In many world religions, the monastic lifestyle so prevalent in the paradigm of aestheticism is perceived as optimal for acquiring a spiritual life. Judaism, on the other hand, finds itself somewhere between aestheticism and hedonism. Judaism believes in taking the mundanity of physical life and elevating it to holiness, thereby infusing the spiritual with the physical.
Since Judaism is in the middle of the two aforementioned extremes, one can correctly infer that Judaism has a degree of abstinence involved. G-d gave the Jewish people commandments to follow, and a majority of those commandments are negative. If a Jew is wanting to follow the "will of G-d," that Jew cannot treat their actions with a laissez-faire, "anything goes" mentality. There would have to be a degree of self-restraint.
To help further assure that the commandments, the Rabbis, in their wisdom, "built a fence around Torah (Pirke Avot 1:1)." These rabbinic enactments, called gezeirot, were considered to be of greater piety than simply follow the commandment itself because it shows that the individual wants to take the utmost care to avoid even the slightest potential danger of violating a mitzvah (Rabbeinu Yonah's commentary on ibid). I can certainly understand the benefits of such a maxim. It helps distinguish between what one wants and what one truly needs. The fences can help avoid the violations of commandments, which can help foster a closer relationship with G-d. The discipline in being able to self-restrain, and thus abstain, give people a better grasp exercising free will.
In short, these rabbinic fences can help make one a well-balanced individual who is a productive member of society. As the adage goes, "there's always too much of a good thing." In the Talmud (Baba Kama 79B), it states that a restriction should not be imposed on a given community unless the majority is able to abide by it. Considering that about ninety percent of the Jewish community is considered non-observant (i.e., not Orthodox), I cannot help but discern that "a fence around the Torah" has backfired somewhere along the way.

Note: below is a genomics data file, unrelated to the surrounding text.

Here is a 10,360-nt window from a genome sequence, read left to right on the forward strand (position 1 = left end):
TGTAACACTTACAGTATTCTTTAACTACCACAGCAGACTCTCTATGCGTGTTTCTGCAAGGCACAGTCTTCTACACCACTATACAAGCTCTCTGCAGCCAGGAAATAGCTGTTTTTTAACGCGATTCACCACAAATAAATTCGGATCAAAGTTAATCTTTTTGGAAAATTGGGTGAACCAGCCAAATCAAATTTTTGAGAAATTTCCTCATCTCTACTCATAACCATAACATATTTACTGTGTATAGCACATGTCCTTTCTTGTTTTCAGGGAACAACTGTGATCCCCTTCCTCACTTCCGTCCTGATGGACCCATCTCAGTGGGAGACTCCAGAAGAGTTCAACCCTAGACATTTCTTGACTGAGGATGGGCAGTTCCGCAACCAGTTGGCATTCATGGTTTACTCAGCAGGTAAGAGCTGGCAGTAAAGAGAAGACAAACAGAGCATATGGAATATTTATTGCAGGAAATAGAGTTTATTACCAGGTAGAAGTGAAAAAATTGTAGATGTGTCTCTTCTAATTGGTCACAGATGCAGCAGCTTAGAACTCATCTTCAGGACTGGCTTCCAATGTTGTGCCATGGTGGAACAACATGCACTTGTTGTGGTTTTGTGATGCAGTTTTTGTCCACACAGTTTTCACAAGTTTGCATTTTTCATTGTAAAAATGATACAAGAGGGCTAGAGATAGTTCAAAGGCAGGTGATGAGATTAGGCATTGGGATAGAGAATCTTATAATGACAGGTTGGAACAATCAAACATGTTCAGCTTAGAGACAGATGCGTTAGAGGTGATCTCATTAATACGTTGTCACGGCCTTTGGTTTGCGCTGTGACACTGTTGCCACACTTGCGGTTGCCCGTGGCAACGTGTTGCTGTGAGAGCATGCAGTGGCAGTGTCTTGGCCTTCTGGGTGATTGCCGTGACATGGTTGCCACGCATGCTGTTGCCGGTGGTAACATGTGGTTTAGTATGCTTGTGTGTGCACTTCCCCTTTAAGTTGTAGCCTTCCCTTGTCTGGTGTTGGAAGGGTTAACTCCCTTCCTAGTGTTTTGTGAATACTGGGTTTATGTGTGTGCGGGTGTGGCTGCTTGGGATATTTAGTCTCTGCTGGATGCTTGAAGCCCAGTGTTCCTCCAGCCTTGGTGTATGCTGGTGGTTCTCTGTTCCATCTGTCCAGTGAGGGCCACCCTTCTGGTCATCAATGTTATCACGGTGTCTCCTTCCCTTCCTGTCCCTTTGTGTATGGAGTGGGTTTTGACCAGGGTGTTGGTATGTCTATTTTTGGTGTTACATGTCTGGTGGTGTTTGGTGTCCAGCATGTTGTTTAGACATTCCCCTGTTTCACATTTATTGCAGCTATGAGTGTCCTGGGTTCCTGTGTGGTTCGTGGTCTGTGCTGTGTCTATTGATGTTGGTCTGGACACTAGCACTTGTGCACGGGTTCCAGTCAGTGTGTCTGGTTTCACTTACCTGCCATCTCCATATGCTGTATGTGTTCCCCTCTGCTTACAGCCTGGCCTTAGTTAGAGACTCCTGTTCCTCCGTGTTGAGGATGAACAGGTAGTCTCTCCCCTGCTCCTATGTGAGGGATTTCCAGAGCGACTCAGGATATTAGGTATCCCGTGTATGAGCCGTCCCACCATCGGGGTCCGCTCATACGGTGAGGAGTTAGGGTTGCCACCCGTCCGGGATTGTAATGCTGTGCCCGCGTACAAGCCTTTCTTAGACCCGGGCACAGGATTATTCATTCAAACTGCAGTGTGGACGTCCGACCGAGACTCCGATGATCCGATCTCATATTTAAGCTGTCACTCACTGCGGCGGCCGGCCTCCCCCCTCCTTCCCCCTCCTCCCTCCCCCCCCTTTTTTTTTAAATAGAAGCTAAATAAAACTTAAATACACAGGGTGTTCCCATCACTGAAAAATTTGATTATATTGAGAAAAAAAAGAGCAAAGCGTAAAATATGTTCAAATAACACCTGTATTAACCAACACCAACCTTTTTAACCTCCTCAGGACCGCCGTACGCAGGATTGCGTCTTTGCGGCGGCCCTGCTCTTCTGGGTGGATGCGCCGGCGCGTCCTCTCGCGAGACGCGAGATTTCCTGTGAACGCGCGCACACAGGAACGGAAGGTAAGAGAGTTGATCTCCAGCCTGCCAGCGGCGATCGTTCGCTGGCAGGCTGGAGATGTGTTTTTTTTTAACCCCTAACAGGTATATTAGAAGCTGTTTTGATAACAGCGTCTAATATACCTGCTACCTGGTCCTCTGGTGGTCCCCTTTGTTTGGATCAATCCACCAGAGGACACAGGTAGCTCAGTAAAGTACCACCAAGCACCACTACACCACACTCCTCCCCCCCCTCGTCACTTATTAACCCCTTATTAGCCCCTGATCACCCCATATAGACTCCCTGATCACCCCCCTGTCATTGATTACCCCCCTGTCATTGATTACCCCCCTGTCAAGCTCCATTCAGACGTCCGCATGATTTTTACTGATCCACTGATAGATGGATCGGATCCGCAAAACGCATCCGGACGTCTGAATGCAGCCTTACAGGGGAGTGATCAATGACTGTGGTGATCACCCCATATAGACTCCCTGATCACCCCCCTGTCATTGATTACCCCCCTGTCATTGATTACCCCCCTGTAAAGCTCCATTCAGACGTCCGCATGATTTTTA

The Orthodox are obsessed with the concept of "stringency for stringency's sake." [I would also like to add that when I comment on the Orthodox community, I always feel I need to invoke the principle of "the further to the Right you go, the more it is true] I have met some Orthodox Jews that get some sort of masochistic pleasure of enjoying strictures. For such an individual, strictures "bring them closer to G-d," and anybody who does not share their euphoric state are deemed to be lax and lack any sense of G-dliness in their life.
I find this mentality to be troubling. What should have remained a fence has become a fence, a moat, a slew of Rottweilers, security towers armed with automatic weapons at various points, lasers, land mines, and a glass dome surrounding the area to make sure that no one can enter.
As Abraham Joshua Heschel points out in his book "Between G-d and Man" (p. 161):
"In their zeal to carry out the ancient injunction, "make a hedge about the Torah," many rabbis failed to heed the warning, 'Do not consider the hedge more important than the vineyard (Genesis Rabbah 19:3).' Excessive regard for the hedge may spell ruin for the vineyard [the Torah]. The vineyard is being trodden down. It is all but laid waste. Is this the time to insist upon the sanctity of the hedges?"
What good are the hedges if most Jews are not appreciating the vineyard? These stringencies (hedges) have become so numerous and nuanced that many Jews are unaware that there is a vineyard, let alone appreciate the beauty of Torah.
As Rabbi Barry Gelman illustrates, there is a value to lenient rulings. "Lenient" does not translate to indifference, disdain, or laxness. If the current state of the Jewish people and Jewishness denotes anything, it is that the stringencies have caused such sentiment.
It is not too late to change the trend of non-observance. If there is any hope of bringing more Jews to observing Judaism, as opposed to the disheartening status quo, nothing short of a re-examination and re-vamping of Jewish law will be required. This is a daunting task since a large majority of Jewish practice has become "d'rabbanan." But on the positive side, we can change anything "d'rabbanan" without a Sanhedrin if the reasons for the fence have become moot. It will be difficult to achieve, in light of Orthodoxy's trend towards reactionary tendencies, but my hope is that such realization will come, and enough even-keeled people within Modern and Centrist Orthodoxy will do something about it before the Haredim take a monopolistic grasp at claiming itself to being the sole, valid way to practice Judaism, thereby eroding the diversity and adaptability in Judaism as we know it.